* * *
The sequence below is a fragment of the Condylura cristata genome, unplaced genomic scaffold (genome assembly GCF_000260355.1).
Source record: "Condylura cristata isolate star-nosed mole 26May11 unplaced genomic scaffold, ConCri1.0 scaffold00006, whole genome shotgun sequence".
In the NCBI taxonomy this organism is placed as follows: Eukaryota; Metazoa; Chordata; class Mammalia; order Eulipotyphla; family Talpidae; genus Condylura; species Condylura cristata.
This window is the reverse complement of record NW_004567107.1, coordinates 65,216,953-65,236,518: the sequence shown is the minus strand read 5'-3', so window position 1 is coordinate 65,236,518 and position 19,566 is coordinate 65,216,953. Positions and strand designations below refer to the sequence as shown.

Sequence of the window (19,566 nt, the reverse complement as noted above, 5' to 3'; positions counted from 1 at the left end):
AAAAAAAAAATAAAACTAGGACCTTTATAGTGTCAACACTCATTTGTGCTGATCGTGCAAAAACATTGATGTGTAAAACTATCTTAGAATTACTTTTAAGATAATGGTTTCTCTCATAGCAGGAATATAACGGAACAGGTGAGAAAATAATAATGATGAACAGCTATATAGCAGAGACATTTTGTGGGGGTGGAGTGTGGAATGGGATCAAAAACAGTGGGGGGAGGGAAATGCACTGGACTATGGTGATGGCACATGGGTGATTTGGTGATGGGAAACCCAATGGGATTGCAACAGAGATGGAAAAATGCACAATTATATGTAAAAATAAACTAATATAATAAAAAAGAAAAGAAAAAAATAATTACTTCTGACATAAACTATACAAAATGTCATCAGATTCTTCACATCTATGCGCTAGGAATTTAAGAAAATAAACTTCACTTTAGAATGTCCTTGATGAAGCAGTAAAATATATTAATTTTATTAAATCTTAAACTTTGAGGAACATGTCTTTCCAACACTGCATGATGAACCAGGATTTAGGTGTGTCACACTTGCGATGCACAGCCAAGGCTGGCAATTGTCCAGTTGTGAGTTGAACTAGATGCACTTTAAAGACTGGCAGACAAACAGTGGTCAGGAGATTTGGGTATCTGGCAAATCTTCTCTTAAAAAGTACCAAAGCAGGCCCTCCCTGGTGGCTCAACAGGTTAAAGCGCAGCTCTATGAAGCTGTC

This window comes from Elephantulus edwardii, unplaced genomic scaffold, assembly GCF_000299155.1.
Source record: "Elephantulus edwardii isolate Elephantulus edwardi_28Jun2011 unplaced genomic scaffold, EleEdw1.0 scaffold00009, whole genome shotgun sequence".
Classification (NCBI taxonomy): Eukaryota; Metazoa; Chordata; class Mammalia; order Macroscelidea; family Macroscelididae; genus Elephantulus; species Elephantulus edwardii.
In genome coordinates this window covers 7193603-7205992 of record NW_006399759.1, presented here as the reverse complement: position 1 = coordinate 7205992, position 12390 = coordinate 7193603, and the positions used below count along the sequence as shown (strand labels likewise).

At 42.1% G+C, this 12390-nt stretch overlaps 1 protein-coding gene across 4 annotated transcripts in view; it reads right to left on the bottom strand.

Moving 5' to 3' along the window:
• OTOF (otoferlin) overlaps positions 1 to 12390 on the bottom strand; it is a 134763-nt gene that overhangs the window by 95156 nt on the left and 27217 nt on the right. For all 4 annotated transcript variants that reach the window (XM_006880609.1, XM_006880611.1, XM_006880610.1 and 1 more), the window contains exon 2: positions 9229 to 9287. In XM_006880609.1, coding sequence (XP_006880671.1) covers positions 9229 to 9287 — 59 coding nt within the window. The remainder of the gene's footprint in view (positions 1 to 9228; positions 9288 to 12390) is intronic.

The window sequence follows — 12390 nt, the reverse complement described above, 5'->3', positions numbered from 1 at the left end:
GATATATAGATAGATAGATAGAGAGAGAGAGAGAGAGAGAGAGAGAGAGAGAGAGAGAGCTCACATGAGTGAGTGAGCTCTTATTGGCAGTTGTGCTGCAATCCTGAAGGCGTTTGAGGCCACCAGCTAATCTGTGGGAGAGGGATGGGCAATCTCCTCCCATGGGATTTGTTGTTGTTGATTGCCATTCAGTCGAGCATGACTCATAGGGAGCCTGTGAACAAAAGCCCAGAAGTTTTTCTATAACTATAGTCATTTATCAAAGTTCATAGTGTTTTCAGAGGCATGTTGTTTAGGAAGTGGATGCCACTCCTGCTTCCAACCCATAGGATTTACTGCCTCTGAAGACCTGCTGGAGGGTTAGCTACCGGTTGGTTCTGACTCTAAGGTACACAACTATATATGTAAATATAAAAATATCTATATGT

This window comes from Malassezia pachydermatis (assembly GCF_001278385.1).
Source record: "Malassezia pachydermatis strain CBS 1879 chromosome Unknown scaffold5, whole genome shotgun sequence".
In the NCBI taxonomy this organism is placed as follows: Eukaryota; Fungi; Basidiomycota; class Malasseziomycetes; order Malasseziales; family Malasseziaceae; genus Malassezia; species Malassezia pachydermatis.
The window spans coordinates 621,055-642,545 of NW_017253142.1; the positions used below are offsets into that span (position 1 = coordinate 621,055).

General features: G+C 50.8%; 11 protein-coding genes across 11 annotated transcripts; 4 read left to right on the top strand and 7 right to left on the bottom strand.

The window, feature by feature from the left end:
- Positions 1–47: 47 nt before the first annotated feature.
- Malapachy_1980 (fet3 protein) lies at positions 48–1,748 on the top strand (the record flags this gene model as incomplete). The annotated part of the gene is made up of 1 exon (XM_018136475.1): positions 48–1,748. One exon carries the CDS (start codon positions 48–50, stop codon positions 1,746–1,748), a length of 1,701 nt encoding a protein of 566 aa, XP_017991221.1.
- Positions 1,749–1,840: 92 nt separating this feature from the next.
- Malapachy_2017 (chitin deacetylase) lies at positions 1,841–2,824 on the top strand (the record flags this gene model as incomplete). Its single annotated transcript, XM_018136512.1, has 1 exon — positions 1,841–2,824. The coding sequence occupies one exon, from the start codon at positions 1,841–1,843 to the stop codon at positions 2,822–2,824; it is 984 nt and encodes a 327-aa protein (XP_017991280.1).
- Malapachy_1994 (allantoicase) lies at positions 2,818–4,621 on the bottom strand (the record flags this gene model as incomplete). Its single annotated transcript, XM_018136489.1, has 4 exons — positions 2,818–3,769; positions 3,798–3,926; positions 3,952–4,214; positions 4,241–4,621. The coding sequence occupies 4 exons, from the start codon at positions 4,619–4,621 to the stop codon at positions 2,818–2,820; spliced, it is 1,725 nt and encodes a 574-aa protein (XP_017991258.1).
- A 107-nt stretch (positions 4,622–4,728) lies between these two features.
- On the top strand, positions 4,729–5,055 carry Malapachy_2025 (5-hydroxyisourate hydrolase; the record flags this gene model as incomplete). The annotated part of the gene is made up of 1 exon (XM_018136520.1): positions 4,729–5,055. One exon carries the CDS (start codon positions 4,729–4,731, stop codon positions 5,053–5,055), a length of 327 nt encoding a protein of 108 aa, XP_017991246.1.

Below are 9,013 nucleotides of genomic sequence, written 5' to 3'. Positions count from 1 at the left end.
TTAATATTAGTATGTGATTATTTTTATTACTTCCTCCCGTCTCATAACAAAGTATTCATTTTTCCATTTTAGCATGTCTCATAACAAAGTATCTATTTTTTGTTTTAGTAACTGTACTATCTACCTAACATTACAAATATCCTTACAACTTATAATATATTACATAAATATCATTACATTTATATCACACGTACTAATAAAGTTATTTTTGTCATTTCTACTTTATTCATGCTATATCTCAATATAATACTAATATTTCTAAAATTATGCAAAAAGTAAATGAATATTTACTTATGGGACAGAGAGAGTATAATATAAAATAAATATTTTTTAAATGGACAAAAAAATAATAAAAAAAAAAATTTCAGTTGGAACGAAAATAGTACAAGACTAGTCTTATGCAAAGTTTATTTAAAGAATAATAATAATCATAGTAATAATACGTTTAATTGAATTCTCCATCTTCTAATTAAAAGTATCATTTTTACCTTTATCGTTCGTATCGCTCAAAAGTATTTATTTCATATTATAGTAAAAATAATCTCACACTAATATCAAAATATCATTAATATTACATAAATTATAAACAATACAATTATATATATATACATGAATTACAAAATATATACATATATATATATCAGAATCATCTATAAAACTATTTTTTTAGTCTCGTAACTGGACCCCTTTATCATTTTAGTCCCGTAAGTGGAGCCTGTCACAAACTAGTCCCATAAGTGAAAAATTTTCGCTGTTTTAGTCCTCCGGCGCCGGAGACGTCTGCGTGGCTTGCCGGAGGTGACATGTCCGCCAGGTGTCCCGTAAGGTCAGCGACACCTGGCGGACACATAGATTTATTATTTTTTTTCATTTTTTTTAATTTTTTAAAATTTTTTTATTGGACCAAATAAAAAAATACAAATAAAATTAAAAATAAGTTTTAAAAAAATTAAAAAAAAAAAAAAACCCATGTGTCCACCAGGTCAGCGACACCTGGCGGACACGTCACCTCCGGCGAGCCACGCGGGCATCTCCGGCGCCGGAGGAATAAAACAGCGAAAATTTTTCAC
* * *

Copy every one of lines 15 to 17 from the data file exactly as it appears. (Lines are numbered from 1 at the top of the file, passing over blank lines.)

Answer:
GATATATAGATAGATAGATAGAGAGAGAGAGAGAGAGAGAGAGAGAGAGAGAGAGAGAGCTCACATGAGTGAGTGAGCTCTTATTGGCAGTTGTGCTGCAATCCTGAAGGCGTTTGAGGCCACCAGCTAATCTGTGGGAGAGGGATGGGCAATCTCCTCCCATGGGATTTGTTGTTGTTGATTGCCATTCAGTCGAGCATGACTCATAGGGAGCCTGTGAACAAAAGCCCAGAAGTTTTTCTATAACTATAGTCATTTATCAAAGTTCATAGTGTTTTCAGAGGCATGTTGTTTAGGAAGTGGATGCCACTCCTGCTTCCAACCCATAGGATTTACTGCCTCTGAAGACCTGCTGGAGGGTTAGCTACCGGTTGGTTCTGACTCTAAGGTACACAACTATATATGTAAATATAAAAATATCTATATGT

This window comes from Malassezia pachydermatis (assembly GCF_001278385.1).
Source record: "Malassezia pachydermatis strain CBS 1879 chromosome Unknown scaffold5, whole genome shotgun sequence".